The wasteful and demeaning practice of outsourcing food service is ending in Oklahoma City, thanks to a concerted campaign by the Oklahoma City Federation of Classified Employees and its many community partners.
After a three-year experiment, the city’s school board this spring decided to return to “cooking kitchens” at its more than 75 school sites. Private contractor Chartwells had centralized operations and gutted the responsibilities of food service workers, directing them merely to heat and serve prepackaged meals. The practice not only was demeaning to workers but also wasteful, as a hefty percentage of the district’s 42,000 preK-12 students tended to dump this factory food straight into the garbage.
How did the union turn the situation around? For 15 years, classified school employees have been active in the Central Oklahoma City Community Forum, a group of local leaders who meet every month and decide which neighborhood initiatives or political candidates they will support.
The coalition didn’t need much prodding on this issue. It surveyed each school about what kids were eating (or not eating) and reported to the school board. Then coalition members began searching for solutions.
“They’re all intelligent people,” says David Gray, president of the union and an AFT vice president, who has written about how union members are community members in American Educator. “You just lay a plan out and leave them alone. They’ll figure it out. We let our coalition members do their thing.”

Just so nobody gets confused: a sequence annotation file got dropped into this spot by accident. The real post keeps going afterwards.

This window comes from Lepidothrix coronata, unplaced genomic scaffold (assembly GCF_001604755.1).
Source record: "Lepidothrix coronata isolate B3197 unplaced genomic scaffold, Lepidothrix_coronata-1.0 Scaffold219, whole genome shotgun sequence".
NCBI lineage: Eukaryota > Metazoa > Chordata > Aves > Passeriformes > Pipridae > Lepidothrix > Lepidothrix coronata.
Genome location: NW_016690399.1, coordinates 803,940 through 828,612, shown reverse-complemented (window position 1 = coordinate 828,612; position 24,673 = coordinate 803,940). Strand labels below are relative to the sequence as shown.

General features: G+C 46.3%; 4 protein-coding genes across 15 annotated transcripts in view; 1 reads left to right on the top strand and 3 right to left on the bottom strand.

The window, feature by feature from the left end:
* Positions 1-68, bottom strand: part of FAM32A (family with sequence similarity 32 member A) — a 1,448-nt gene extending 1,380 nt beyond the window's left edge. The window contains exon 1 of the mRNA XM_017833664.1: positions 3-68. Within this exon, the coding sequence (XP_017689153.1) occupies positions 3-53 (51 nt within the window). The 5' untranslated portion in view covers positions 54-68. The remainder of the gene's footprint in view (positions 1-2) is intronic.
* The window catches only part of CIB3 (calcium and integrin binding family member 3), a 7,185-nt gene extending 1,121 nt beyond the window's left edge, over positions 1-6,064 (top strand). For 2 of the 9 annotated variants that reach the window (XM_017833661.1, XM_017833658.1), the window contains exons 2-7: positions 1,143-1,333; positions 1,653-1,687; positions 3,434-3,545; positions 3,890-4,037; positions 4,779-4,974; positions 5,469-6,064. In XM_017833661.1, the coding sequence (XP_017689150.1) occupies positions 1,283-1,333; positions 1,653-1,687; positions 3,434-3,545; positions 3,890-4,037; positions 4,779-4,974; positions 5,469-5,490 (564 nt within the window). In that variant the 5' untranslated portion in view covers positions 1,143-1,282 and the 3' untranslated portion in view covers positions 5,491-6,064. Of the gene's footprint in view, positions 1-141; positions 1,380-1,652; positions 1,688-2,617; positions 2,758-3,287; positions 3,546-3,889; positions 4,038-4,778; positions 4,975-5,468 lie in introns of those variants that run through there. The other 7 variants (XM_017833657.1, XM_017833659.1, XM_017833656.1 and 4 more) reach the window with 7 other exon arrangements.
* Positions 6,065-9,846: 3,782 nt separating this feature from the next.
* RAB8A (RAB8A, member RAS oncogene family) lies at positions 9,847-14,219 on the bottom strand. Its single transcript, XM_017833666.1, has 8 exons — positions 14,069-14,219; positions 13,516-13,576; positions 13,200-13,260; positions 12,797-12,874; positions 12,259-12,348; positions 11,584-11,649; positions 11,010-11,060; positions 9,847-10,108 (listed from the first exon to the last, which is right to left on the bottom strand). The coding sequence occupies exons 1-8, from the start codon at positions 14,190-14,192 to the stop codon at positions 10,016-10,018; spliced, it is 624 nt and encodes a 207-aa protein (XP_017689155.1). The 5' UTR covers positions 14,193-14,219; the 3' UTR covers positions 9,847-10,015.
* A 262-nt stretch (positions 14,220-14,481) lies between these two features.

One of their things was to help elect dietitian Laura Massenat to the school board several years ago. Right away, she began pressing the school district and Chartwells to supply more nutritious food, such as fresh fruit instead of canned.
Another one of their things was to get parents in on the act. Coalition members fanned out across the city, asking parents, citizens’ groups and congregations: “Don’t you think our kids should eat better than this?”
Eventually, Massenat and the community forum persuaded the school board to let on-site food service workers go back to their own cooking.
As to the workers, they are psyched to be doing their real jobs again. “Their morale is already boosted,” Gray says. [Annette Licitra]
August 1, 2013